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Caring for Orphans.

Many years ago, health professionals used the terms secondary and tertiary prevention. Primary prevention, of course, meant preventing the disease in the first place. Secondary prevention referred to intervention at an early stage before the disease progressed, and tertiary prevention represented the prevention of recidivism. The latter two are aimed at preventing a bad situation from getting worse.

The phraseology may be passe, but not the concept. Disease management (DM), while not nouveau or glitzy, remains a valid discipline that is not often heralded for its unsung hero potential.

For the most part, it's the major money-savers that get attention. Think DM and what do you think about? Congestive heart failure most probably, followed by diabetes and asthma. But you probably don't think about systemic lupus, multiple sclerosis (MS) or myasthenia gravis.

Tucked away in Greensboro, NC, are 90 employees who do think about scleroderma and MS when they think about DM, along with cystic fibrosis, ALS and sickle cell disease. Accordant Health Services provides DM for 14 orphan diseases that don't often get feature articles written about them. These are the same diseases that can stifle and halt otherwise active lives and eventually ring up big bills at the healthcare cash register.

According to Bill McIvor, chief information officer, Accordant's 14 orphans represent a target that combines extensive market and disease analysis. "There is a clear trend toward managed care organizations (MCOs) moving DM programs in-house, managing them internally," says McIvor. Accordant knew that no organization could effectively handle all the diseases that could benefit from DM. Through analysis that included "a combination of market dynamics and disease-specific dynamics, the selection process focused on diseases that have predictable and preventable complications, where multiple bodies of literature exist to support care pathways, and where we have the ability to collect, organize, codify and distribute information."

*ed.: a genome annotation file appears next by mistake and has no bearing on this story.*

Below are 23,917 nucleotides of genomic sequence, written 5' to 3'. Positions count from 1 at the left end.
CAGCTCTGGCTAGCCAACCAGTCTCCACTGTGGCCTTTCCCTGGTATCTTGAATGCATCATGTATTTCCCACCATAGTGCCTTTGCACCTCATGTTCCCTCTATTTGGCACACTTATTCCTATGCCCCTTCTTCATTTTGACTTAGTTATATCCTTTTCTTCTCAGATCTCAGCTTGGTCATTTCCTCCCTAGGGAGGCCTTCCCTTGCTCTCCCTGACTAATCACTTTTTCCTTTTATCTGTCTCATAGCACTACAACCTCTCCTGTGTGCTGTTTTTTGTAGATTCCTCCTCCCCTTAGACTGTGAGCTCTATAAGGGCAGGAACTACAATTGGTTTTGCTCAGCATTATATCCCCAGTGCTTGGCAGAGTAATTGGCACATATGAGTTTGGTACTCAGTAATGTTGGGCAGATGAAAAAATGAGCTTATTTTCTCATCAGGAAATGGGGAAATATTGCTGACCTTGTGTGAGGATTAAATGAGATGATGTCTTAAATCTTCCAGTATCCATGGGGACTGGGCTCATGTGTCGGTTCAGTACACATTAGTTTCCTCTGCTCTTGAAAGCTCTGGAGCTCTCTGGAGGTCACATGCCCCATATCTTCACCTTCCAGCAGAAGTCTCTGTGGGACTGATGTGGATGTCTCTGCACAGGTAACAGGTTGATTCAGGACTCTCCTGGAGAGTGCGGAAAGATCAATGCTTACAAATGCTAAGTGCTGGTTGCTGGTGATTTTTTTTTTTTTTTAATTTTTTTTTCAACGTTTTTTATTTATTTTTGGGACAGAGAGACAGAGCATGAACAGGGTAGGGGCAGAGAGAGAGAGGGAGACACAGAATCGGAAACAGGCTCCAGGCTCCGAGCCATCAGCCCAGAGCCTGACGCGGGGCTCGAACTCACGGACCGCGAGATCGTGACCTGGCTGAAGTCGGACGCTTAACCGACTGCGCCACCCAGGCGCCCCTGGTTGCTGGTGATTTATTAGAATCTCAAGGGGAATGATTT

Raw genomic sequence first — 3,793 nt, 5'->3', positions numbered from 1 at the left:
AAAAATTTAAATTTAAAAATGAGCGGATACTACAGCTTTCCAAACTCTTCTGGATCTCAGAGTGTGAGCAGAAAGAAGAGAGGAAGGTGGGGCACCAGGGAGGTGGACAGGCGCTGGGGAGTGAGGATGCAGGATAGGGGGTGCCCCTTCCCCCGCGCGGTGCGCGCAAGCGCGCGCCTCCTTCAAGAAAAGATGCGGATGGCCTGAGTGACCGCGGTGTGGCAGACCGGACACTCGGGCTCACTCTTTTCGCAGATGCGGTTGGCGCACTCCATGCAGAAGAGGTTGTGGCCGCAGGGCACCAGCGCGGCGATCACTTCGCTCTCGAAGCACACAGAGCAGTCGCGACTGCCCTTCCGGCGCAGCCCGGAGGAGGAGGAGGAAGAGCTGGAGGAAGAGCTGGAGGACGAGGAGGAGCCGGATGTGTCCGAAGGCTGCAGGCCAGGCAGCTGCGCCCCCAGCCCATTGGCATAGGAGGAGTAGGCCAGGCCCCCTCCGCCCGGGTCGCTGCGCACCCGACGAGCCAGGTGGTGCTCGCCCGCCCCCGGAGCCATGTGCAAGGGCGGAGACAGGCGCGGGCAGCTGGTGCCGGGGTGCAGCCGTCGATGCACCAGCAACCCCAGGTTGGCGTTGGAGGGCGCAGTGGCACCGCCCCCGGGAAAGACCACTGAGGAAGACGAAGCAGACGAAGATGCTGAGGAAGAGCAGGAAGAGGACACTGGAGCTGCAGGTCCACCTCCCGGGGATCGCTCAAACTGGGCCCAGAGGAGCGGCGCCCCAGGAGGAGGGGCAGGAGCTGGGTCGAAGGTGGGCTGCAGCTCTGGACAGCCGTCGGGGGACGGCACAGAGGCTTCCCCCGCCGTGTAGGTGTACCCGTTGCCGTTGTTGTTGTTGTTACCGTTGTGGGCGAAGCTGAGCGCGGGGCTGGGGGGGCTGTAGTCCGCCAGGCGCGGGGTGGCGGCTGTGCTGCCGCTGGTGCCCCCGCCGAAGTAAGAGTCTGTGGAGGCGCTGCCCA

Depending on the market you live in, says McIvor, any one of these diseases can easily run an annual tab of $15,000 to $17,000. Granted, that's chicken feed compared to even one employer's annual healthcare costs. But employer by employer, aggregate by aggregate--it's a collection of diseases that can cost plenty and that can benefit immeasurably from what is essentially secondary and tertiary prevention.

Successful DM relies heavily on two factors: physician buy-in and patient compliance. McIvor says the program has garnered more than twice the average support from physicians because it provides disease-specific, technology-supported information they can't comprehensively access elsewhere. The Web-based program makes patient participation easy with constant availability of disease-specific libraries, self-management tools, live interactive communities and fast access to specially trained clinicians. Accordant calls the patient response "unprecedented," and says the length of time their visitors spend on the Website is more than twice the average spent at general health information sites.

If there's a best part to all of this, it's not just saving money. It's not just making best-practices information available to clinicians. It's not even providing a nationwide program that a single MCO couldn't support by itself. It's making a bad situation better, possibly better than it has ever been, for thousands of people sidelined by life-altering diseases. That's a concept anyone could love.

Robin blair Editor
COPYRIGHT 2000 Nelson Publishing
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Copyright 2000 Gale, Cengage Learning. All rights reserved.

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Title Annotation:Industry Trend or Event
Author:Blair, Robin
Publication:Health Management Technology
Article Type:Editorial
Geographic Code:1USA
Date:Oct 1, 2000
Previous Article:Disintermediation: The New Competitor.
Next Article:Practice Management.

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